Fun with FIX protocol: parsing the CME secdef.dat file

Recently we received a request to provide a tutorial on splicing front month futures contracts into one continuous series. This is a non-trivial task, so we decided to split the process into several parts. The first thing you have to do is figure out a simple way to build a database of expiration dates. Luckily for us, we can use FIX protocol to solve this problem and many more.

The Financial Information eXchange (FIX) protocol is a communications protocol which forms the basis of modern financial markets. FIX is a common protocol that allows many different financial systems to communicate and work together. While most choose to leave FIX to their developers, traders and quants who learn how to use this protocol will find that the upside is well worth the initial learning curve.

Exchanges provide a wealth of information in FIX form, particularly the CME Group (which includes the CME, CBOT, NYMEX, KCBOT, and COMEX). The CME releases a security definition (secdef) file which contains information on just about every product traded on the exchange including dates of expiry.

For the purposes of this tutorial, we are only interested in a subset of the available FIX tags contained within the secdef file, specifically:

  • Tag 55 – Underlying/ root Symbol, for options, spreads, butterflies, and outrights
  • Tag 107 – Security Description, shows detailed information on the symbol
  • Tag 865 – Event Type (specifically we are looking for values equal to 7 = Last Eligible Trade Date)
  • Tag 866 – Event Date (when Tag 865 == 7 then this is the final trading day)

The secdef file can be downloaded here:

ftp://ftp.cmegroup.com/fix/Production/secdef.dat.gz

The first step is to unzip the file. This can be accomplished easily with the Linux command line util gunzip:

gunzip secdef.data.gz

Now we can parse the secdef.dat file:

import pandas as pd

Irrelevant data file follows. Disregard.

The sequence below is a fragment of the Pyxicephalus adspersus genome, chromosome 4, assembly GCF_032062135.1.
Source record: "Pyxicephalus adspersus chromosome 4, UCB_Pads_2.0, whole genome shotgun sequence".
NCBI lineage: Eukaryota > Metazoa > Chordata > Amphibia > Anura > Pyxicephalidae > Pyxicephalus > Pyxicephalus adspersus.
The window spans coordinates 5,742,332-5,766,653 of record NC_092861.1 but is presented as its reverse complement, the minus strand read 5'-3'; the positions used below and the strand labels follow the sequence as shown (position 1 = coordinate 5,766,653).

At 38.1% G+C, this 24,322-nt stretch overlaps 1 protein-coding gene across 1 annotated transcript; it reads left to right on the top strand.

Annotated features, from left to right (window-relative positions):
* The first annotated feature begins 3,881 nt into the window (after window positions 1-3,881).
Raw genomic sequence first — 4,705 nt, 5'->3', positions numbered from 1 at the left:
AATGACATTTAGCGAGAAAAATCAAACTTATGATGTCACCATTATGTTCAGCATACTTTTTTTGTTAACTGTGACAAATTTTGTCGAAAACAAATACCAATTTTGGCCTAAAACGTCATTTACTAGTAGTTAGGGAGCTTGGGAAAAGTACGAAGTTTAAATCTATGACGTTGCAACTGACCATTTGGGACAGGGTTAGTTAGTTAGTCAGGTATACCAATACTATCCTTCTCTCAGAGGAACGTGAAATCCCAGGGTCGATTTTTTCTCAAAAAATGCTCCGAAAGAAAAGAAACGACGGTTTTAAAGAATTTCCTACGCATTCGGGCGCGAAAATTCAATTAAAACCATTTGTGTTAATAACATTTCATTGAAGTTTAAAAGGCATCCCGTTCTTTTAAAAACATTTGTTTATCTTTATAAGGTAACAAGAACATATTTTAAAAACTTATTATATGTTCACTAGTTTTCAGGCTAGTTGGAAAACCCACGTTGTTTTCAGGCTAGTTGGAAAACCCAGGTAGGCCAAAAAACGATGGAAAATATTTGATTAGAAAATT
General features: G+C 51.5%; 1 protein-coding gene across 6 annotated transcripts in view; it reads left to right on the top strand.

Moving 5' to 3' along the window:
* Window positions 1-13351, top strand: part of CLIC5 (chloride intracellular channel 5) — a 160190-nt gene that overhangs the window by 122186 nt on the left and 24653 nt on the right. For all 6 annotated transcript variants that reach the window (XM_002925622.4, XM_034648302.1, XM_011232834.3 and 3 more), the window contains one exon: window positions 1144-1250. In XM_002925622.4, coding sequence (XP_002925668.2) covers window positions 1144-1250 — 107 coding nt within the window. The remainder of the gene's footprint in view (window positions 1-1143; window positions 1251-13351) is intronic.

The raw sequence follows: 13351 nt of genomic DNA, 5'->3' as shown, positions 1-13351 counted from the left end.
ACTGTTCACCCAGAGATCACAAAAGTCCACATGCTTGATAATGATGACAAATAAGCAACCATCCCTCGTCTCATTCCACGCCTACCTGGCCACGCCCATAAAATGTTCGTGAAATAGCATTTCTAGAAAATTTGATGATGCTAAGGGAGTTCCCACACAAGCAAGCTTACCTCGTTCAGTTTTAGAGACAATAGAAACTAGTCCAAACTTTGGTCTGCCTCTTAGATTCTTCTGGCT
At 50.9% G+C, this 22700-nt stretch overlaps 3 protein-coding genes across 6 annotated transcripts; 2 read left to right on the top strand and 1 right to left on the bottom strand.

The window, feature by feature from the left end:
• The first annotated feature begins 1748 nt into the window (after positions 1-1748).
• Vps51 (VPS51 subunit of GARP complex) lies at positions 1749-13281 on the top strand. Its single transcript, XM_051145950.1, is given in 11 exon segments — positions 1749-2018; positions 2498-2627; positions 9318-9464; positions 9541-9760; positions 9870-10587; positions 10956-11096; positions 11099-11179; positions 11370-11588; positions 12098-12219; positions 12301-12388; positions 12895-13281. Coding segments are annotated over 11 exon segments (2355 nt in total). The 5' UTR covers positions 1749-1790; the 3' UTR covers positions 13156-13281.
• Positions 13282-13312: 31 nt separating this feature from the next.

tags = ['55', '107', '865', '866']

rows = []
with open("secdef.dat") as f:
for line in f:
row_dict = {}
# split each line
for element in line.split('x01'):
try:
tag, val = element.split('=')
if tag in tags:
row_dict[tag] = val
except:
pass
rows.append(row_dict)

Now rows contains the definition for each security; we can then make it into a pandas dataframe for easy manipulation and storage down the line.

df = pd.DataFrame(rows)

print df[df['55'] == 'ZB']

Which should return something like:

Index 107 55 865 866
343092 ZBH5-ZBU5 ZB 7 20150320
353274 ZBH5 ZB 7 20150320
367367 ZB:BF H5-M5-U5 ZB 7 20150320
369357 ZBM5-ZBU5 ZB 7 20150619
370995 IN:ZBH5L062515MAY30 ZB 7 20150320
372165 ZBM5 ZB 7 20150619
373638 ZBH5-ZBM5 ZB 7 20150320
428531 ZBU5 ZB 7 20150921

So now you have the expiration dates, the first step in splicing contracts. Next step is to store them in a database for later use (like a pandas HDFStore for example). Of course, to get real value from this data you should record it periodically so that you have historical expiration dates.

In the next installment of this series we will show the next step in the process of splicing together futures contracts into one continuous historical series.

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